Where next for 007? Naturally, as this appears to be Daniel Craig’s farewell, there is bound to be curiosity about any new direction for the EON franchise. The ‘culture’ section of the UK’s Sunday Times (March 8th) devoted four pages to the James Bond series and 007’s future after the release of No Time To Die later this year.
The article, penned by Jonathan Dean, discussed how the world of the cinema version of Bond has changed during its nearly-60 year existence, and whether Bond will remain ‘relevant’ in the future (which seems to be a favourite topic of some media pundits).
To talk all this over, Dean was able to meet Daniel Craig, Barbara Broccoli, Lashana Lynch and Rami Malek in New York. Director Cary Fukunaga, who was busy finishing the new film, was also interviewed a short while later.
Referring to his fifth and final time in the role of 007, Daniel said: ‘I won’t lie – it was very sad to finish’. Quizzed further about his assertion last year that they aimed to make the best Bond movie they could make, Craig explained: ‘There just aren’t films being made like this. Marvel, no disrespect, have a lot of effects’. But, in Craig’s view, there is something ‘very special’ about the 007 films.
Asked whether he will have a say in his successor as 007, Craig said: ‘No. But I’ll be excited when it happens, as I’m a Bond fan. Was before, still am’.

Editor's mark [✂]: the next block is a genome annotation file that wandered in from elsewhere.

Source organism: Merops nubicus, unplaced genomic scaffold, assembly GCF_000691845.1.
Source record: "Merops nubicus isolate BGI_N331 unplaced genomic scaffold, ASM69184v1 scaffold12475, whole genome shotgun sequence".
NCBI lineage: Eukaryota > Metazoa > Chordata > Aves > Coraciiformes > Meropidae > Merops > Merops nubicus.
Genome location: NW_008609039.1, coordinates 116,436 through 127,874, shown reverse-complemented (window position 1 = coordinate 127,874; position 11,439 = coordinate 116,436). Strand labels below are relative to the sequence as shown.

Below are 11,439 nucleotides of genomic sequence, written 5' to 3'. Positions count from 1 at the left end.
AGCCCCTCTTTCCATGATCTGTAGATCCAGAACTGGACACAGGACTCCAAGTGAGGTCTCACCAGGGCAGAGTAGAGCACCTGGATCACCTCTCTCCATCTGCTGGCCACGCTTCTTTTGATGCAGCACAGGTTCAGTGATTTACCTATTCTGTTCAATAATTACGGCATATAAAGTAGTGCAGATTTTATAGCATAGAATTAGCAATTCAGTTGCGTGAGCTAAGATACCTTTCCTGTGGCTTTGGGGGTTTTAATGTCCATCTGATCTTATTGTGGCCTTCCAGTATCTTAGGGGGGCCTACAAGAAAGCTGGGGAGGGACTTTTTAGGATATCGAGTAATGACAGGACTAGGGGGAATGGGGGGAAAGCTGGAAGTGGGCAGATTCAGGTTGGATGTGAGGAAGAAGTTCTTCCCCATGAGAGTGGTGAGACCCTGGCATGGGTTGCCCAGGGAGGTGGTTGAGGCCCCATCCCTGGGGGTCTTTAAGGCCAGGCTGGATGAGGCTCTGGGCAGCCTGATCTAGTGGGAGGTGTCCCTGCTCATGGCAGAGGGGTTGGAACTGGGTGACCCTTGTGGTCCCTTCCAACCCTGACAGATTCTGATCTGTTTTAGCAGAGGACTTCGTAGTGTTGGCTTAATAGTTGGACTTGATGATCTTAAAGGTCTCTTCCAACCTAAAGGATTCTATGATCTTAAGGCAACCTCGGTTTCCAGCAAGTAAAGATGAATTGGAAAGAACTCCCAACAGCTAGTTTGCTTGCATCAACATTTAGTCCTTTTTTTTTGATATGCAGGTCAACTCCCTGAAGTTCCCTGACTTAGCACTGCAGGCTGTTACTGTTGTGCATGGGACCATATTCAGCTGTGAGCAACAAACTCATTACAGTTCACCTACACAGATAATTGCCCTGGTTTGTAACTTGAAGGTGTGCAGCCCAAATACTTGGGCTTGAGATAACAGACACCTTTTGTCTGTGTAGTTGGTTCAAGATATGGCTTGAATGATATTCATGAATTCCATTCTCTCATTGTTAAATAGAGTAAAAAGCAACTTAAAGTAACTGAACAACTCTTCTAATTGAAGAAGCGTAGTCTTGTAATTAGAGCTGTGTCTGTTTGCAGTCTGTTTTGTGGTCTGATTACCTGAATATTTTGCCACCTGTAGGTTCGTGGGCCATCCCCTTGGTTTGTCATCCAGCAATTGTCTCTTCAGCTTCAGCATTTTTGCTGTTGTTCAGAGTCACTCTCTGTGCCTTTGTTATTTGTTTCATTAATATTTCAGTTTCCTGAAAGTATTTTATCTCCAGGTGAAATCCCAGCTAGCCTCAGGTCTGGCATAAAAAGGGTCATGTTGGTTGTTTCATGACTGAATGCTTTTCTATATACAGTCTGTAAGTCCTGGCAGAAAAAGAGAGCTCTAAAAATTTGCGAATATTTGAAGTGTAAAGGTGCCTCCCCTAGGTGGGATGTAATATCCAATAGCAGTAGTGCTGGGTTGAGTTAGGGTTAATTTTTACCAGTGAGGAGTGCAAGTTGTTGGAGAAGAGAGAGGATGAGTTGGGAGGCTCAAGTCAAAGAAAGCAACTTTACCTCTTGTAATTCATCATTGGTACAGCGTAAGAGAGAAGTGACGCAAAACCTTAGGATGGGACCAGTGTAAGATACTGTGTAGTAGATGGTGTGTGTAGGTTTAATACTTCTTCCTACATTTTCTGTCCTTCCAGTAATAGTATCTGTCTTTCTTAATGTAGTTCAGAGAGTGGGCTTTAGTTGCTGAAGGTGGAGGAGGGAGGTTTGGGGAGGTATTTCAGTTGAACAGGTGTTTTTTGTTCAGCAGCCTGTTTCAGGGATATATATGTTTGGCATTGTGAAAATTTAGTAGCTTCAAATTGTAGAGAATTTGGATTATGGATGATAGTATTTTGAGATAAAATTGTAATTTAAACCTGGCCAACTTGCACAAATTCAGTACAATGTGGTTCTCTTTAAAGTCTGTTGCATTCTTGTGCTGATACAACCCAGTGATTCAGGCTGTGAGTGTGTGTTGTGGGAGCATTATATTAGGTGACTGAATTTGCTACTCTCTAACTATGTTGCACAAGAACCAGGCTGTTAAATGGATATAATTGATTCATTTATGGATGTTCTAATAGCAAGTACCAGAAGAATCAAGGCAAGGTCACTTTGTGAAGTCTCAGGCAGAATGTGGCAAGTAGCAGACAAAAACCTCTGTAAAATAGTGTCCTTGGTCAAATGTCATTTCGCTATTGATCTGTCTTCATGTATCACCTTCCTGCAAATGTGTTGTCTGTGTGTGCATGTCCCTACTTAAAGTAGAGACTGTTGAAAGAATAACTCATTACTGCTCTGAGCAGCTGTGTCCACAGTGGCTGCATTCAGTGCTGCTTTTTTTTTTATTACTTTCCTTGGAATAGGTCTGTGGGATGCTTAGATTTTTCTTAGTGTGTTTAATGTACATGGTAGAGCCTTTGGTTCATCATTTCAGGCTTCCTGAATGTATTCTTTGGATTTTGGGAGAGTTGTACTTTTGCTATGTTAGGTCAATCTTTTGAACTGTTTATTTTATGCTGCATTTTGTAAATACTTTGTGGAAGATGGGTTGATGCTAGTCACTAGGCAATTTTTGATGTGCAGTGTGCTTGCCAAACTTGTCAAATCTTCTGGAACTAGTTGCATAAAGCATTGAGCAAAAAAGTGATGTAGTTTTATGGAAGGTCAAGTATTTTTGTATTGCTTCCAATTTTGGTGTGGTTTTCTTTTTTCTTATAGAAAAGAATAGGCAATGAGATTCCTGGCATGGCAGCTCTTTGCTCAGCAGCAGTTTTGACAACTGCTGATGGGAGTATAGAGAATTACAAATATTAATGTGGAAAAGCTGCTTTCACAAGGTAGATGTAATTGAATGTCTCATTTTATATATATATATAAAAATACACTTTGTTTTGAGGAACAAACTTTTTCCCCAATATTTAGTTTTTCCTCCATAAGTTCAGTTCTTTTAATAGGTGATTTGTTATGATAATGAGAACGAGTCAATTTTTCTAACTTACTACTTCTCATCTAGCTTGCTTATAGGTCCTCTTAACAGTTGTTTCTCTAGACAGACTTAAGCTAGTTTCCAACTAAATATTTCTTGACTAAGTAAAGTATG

Bond is Forever
EON producer Barbara Broccoli was also asked whether the Bond movies could stay ‘relevant’. She responded: ‘People always ask if Bond is relevant. I remember when the Berlin Wall came down. Just before we made Goldeneye. Everyone said, “The world’s at peace, why do we need Bond?” Well, the world wasn’t at peace, and as long as the world needs a hero, Bond is going to be relevant’.
Fukunaga, in his comments to the newspaper’s article writer, said: ‘You always want to go out strong. So Daniel wants to end his run as memorably as possible. For me, though, as this is my first Bond, I also want to do the best possible. I don’t want to be the one making the worst Bond, the one who let down Daniel on his final outing’.
On the question of who can replace Craig in the role, and the future direction of the series, there was evident caution from those interviewed. Broccoli, as in previous interviews, said Bond would remain male: ‘I’m not interested in taking a male character and having a woman play it’. Lashana Lynch, who plays a double-o agent named Nomi in the new film, said she welcomed the many conversations that were taking place about what type of person can play the spy, while Rami Malek, who plays bad guy Safin, was more cautious, and suggested some time should be taken after No Time To Die to mull things over: ‘Let’s see where the world is’, he added, and how a franchise ‘that reaches millions of people’ can send a positive and hopeful message.
Interestingly, the Sunday Times profile confirmed that the running time for the new Bond movie will be 163 minutes. As EON revealed last week, the new release date for No Time To Die will now be later this year, in November 2020. As ever, the JBIFC will bring you updates and news as it develops. You know the name, and you know the number.